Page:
“A court ruling issued in an EU country – how to enforce it in Poland?”

Conducting business in a foreign country is inherently connected with non-payment problems from the customers’ side. The significant presence of foreign business in Poland makes this issue compelling for investors and entrepreneurs. Fortunately, through the adoption and entry into force on 10th January 2015 of the Regulation (EU) no 1215/2012 of the European parliament and of the Council of 12 December 2012 on jurisdiction and the recognition and enforcement of judgments in civil and commercial matters, enforcement of a court’s ruling issued by a court in any EU country is to be less difficult than it was during the past decade.

Currently, a creditor from an EU country that is willing to execute a payment adjudged against a Polish debtor by a court of law from such an EU country can easily execute the due amount in Poland. Such execution is widely practiced, as in the majority of cases the debtor’s asset is situated in Poland, so enforcement proceedings performed in Poland are conducted faster and often more successfully.

The only formality which the creditor needs to comply with is submission of an enforcement motion to a Polish bailiff together with a copy of the court’s ruling issued in the EU country and a copy of a certificate issued by this court (with a sworn translation into Polish) which includes the most important information resulting from the verdict, such as the sum of money of which payment was ordered, the interest rate and method of its calculation, as well as the court fees.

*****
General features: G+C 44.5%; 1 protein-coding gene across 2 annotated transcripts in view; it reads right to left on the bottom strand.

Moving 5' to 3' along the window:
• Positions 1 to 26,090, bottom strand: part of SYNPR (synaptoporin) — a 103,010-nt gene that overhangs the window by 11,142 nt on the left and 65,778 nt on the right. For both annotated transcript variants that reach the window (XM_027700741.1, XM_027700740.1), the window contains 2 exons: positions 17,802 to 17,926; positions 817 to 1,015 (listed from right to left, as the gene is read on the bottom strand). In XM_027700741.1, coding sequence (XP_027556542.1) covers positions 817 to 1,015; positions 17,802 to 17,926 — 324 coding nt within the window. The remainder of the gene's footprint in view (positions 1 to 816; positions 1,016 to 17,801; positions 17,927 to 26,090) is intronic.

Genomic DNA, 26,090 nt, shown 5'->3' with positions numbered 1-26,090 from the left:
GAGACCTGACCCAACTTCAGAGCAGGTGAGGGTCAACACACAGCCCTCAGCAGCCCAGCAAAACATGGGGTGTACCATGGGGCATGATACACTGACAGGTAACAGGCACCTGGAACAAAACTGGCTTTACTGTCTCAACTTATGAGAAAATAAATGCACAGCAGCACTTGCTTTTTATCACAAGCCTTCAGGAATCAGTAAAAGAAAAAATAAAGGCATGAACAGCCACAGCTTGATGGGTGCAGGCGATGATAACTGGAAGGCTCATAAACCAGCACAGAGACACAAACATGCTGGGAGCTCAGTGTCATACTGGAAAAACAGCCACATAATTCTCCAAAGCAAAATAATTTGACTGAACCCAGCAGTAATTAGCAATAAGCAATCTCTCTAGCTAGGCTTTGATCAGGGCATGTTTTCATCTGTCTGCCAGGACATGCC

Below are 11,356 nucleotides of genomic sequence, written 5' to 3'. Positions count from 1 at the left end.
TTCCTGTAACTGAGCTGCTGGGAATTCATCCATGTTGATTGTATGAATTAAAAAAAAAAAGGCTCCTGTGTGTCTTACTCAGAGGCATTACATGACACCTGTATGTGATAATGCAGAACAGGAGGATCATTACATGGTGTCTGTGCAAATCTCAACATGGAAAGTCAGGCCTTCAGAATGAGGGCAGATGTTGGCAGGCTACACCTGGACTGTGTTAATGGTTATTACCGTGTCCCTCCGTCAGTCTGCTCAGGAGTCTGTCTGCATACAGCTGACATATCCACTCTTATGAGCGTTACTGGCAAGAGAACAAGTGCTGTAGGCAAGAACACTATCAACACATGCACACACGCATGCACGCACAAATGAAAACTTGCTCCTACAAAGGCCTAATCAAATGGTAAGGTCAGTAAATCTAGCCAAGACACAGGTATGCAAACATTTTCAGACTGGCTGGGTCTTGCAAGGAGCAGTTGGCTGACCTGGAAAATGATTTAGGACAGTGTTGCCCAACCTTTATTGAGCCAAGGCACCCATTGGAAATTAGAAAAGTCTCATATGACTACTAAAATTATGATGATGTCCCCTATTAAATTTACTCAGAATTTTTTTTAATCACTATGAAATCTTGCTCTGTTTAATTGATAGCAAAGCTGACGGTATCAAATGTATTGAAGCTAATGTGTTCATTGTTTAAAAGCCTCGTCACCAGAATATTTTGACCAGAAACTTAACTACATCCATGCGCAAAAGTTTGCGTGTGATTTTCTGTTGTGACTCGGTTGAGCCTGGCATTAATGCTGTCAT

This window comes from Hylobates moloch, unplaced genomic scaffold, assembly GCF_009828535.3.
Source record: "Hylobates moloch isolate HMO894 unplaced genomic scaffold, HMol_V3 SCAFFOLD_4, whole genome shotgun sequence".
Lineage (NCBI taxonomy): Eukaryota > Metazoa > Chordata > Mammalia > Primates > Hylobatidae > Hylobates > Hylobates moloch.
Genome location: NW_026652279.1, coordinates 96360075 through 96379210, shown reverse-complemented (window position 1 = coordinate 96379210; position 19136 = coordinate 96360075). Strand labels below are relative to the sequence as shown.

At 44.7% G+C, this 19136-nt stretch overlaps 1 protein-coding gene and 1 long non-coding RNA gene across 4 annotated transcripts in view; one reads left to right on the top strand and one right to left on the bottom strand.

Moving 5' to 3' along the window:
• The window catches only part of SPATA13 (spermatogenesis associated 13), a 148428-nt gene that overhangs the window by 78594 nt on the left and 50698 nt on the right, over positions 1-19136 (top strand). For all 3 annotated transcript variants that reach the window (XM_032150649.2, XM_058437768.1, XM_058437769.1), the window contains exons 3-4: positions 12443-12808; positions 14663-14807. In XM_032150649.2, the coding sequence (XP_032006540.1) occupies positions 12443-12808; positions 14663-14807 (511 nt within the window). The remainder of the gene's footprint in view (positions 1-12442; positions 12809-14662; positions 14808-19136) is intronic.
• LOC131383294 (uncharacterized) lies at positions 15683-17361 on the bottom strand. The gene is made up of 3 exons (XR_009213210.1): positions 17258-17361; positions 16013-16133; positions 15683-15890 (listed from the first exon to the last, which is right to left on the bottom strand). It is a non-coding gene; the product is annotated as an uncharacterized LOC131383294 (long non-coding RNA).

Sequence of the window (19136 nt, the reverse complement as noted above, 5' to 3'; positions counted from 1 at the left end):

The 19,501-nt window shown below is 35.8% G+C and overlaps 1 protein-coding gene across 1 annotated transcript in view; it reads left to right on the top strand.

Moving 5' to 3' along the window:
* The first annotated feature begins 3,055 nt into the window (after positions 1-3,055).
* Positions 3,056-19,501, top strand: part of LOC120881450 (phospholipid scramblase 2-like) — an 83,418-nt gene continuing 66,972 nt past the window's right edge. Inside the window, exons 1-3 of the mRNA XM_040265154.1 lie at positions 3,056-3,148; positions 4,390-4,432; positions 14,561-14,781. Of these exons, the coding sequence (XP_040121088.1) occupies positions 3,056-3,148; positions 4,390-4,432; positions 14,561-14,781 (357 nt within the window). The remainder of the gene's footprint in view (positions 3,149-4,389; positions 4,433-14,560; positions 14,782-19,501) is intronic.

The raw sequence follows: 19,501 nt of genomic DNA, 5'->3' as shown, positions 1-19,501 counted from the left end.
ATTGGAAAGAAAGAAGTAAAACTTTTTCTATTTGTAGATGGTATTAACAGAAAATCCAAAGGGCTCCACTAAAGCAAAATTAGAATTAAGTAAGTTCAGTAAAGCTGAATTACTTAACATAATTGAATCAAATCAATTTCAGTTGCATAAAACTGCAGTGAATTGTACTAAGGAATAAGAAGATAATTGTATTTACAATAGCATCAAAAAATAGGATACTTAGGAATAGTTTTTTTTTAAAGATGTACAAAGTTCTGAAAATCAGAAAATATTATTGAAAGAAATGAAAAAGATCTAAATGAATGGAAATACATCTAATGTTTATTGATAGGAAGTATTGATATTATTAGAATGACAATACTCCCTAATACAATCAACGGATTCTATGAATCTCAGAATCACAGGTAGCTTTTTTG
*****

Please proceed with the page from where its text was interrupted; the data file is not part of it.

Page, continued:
A court ruling issued in an EU country is not subject to any declaration of an enforceability procedure in Poland and the creditor submits the documents directly to a chosen bailiff in Poland.

Once the enforcement motion with the attachments is submitted, the bailiff informs the debtor about the commencement of the enforcement proceedings by delivering a copy of the enforcement motion and a copy of the certificate issued by the court of law in the EU country. The debtor is authorized to challenge the enforceability of the court ruling before a Polish court of law, however such actions do not withhold execution (unless the Polish court of law decides to suspend it).

The rule which remains unchanged, regardless of whether the executed court ruling is issued by a Polish or a foreign court, is that the more information about debtor’s assets the creditor has, the faster and the more successful the execution might be. This is why it is advisable that from the very beginning of business cooperation, the future creditor assembles information on the debtor’s bank account numbers, fixed assets (e.g cars, machines, valuable equipment) or real estate. Such data will be helpful in case the customer does not fulfill his payment obligations and execution proceedings are initiated.

What needs to be stressed is that unless an agreement between a Polish and an EU contractor stipulates otherwise, an EU creditor is authorized (although not obliged) to sue his Polish debtor directly before a Polish court (and not before the court of law of the place of the creditor’s residence). Such proceedings usually help to save time (the ruling is issued in Poland and the enforcement proceedings are also conducted in Poland) and sometimes also costs (e.g sworn translation costs).

In most cases it is up to the creditor, who chooses the most suitable way to deal with his business issues.